4. drhunt1

    drhunt1 Well-Known Member

    Bjarni-first...I'm quite impressed with your English...very good. Now...about your question. I would love to have a weight-bearing plain film radiograph of either, or both of your feet...lateral and AP would suffice. An MRI is of little value in assessing chronic pain, IMO. They just don't show the biomechanical relationships that I utilize, and are very good for assessing soft tissue trauma, plus osteochondral lesions, os navicularis syndrome, Steida's Fractures, stress fractures, Lisfranc's injuries, etc.

    That being written, let me ask you a few questions, not based upon trauma issues, as you've indicated there hasn't been any, and you've had the pain ~ 9 years, (although I believe it's probably been longer than that).

    1) Does the pain seem to change from month-to-month, or year-to-year...or has it been consistent in severity and location?

    2) Do you have a history of lateral instability, ie., ankle sprains while engaged in activities like basketball or soccer?

    3) Do you have Restless Leg Syndrome now, and/or did you have Growing Pains as a child? (We can certainly pursue that line of questioning in greater detail later...especially if your reply is affirmative).

    4) Does the pain increase after days being more active on your feet?

    Let's start there...and see where this leads us...
     
  5. admin

    admin Administrator Staff Member

    Post the link with gaps in the URL. I can edit it into a full link
     
  6. HansMassage

    HansMassage Active Member

    A posture analysis can be helpful also. I s your center of gravity anterior or posterior of midfoot?
    As hinted in the previous post the originating distortion can go back to infancy. For example I have a client with pain like yours and she has anterior hypertrophy of T 9,10,11 vertebral bodies originating from growth stimulation of an arched spine in infancy. When her gravity line is posterior of a heel it develops pain from frepeated hard first contact and then being jerked when the calf is out of sequence and doesn't lengthen as the stride continues.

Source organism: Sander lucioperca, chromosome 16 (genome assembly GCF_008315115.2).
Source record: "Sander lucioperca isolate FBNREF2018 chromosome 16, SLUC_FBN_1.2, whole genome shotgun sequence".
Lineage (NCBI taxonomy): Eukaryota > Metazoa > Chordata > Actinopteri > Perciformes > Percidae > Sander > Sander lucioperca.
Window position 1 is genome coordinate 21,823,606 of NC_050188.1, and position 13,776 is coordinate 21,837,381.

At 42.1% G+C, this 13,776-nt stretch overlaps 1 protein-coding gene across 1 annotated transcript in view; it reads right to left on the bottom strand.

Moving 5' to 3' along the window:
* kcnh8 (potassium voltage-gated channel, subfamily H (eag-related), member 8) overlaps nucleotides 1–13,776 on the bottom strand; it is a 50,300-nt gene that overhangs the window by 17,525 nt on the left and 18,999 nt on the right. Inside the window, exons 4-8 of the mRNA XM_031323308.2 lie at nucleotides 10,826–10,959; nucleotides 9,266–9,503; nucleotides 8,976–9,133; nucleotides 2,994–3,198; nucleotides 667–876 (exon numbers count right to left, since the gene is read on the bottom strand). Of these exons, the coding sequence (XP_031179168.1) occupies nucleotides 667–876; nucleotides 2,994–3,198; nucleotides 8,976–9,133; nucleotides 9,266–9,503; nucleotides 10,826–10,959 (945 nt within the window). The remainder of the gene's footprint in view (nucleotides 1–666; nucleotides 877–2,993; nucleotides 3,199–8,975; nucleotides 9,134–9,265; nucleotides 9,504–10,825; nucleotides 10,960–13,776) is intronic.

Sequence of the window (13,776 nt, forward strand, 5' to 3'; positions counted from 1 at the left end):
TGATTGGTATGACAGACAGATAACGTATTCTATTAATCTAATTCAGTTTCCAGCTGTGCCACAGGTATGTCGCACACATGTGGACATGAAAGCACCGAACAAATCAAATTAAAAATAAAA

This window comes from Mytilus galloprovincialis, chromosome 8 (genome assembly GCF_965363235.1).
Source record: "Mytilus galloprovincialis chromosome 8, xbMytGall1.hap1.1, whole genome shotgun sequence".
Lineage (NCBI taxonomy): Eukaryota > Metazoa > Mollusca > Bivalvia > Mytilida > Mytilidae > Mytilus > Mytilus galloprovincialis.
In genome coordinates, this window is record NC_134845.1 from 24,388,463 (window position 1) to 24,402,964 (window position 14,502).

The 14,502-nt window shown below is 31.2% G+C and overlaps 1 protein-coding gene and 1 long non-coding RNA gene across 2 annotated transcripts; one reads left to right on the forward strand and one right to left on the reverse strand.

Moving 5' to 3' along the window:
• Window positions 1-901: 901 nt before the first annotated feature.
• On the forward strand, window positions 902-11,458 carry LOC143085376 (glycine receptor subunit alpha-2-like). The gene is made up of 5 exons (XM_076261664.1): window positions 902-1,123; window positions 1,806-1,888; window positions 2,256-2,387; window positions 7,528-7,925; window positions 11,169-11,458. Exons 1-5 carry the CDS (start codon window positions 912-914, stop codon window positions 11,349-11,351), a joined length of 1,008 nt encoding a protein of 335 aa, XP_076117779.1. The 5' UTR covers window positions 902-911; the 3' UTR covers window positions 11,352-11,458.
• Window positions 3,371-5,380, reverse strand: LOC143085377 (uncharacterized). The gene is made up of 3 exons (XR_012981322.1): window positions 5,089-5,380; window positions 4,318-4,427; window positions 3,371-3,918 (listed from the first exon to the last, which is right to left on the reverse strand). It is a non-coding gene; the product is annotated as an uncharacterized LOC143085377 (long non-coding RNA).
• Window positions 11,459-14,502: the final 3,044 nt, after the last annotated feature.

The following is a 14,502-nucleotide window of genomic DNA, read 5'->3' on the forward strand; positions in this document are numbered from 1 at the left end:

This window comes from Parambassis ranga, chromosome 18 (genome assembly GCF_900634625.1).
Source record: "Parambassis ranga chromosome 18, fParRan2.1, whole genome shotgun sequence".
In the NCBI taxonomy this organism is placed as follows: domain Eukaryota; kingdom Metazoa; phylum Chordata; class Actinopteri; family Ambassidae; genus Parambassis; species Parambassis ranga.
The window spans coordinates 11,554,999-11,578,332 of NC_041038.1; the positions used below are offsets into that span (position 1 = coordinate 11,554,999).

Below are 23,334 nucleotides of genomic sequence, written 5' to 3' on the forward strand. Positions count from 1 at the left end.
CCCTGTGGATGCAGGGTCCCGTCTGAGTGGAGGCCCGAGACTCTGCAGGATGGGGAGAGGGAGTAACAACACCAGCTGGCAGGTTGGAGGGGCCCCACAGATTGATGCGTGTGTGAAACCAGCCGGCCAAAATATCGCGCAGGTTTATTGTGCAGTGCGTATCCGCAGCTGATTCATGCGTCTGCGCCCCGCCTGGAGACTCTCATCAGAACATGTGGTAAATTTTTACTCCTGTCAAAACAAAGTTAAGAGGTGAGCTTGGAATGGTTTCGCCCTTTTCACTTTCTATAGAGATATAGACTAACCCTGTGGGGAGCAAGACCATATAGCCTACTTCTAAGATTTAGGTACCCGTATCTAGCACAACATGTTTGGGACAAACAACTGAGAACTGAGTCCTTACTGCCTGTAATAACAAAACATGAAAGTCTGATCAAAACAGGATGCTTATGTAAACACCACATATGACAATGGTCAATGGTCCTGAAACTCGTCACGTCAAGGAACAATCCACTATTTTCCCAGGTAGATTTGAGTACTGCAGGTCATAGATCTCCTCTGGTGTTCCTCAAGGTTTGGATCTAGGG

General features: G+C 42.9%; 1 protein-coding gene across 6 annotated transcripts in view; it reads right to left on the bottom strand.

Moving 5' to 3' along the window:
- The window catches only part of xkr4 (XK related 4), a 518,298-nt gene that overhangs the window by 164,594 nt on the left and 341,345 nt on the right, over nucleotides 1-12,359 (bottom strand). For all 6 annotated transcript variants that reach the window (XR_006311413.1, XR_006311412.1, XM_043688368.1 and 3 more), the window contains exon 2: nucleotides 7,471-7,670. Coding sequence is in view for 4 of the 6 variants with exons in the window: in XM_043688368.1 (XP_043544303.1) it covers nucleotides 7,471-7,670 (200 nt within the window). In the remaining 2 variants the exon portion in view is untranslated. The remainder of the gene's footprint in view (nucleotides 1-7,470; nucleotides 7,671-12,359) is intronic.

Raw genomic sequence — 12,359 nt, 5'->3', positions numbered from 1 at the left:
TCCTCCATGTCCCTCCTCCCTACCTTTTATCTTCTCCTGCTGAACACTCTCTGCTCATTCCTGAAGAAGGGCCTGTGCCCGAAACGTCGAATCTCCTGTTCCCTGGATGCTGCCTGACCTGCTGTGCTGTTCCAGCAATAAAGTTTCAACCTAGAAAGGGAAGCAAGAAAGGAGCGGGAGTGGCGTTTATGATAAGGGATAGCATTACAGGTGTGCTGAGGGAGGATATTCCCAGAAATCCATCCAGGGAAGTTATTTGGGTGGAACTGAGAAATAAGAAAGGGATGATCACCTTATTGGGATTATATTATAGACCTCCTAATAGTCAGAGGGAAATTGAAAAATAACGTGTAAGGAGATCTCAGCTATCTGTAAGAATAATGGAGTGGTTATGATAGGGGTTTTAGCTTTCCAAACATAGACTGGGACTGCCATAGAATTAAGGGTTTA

7. efuller

    efuller MVP

    Since you are a medical student....Do you think the injured tissue is bone, ligament, nerve, vascular, or skin and why? If you have pain in both the middle of your heel and your metatarsals, what is the simplest explanation of pain in both of those separate locations? Is the pain in those different locations caused by the same thing? What physical findings would support your suspicions as to the cause of the pain. One of my instructors favorite quotes was "you have to know your damn anatomy" If you know all of the anatomical structures in the location of the pain, life becomes a multiple choice test.

    Eric
     
  8. Bjarni

    Bjarni Member

    Thank you all for your replies, and sorry that I have not replied sooner, but this thread has my full attention now.

    I will answer you all individually, and as the admin has permitted, I will also include all the links.

    First, let's start with the links:

    Here is a link to the full MRIs on my onedrive folder. There are 2 folders (don't mind the random files, it's just some notes): "DICOM" and "eFilmLite". The DICOM folder is the newest (2015) MRI files and the eFilmLite folder contains MRI's from 2011 I think it was (also shoulder MRI, nevermind those) https ://1drv .ms/f/s!AoQR-r2cisv9g3PJBgkRlUb5qxjU

    Here is a figure1 link for those who use that. I share my thoughts on the MRI and get some feedback: https ://app.figure1 .com/profile?image=5862ad7eaeb0a24d7213520d&t=0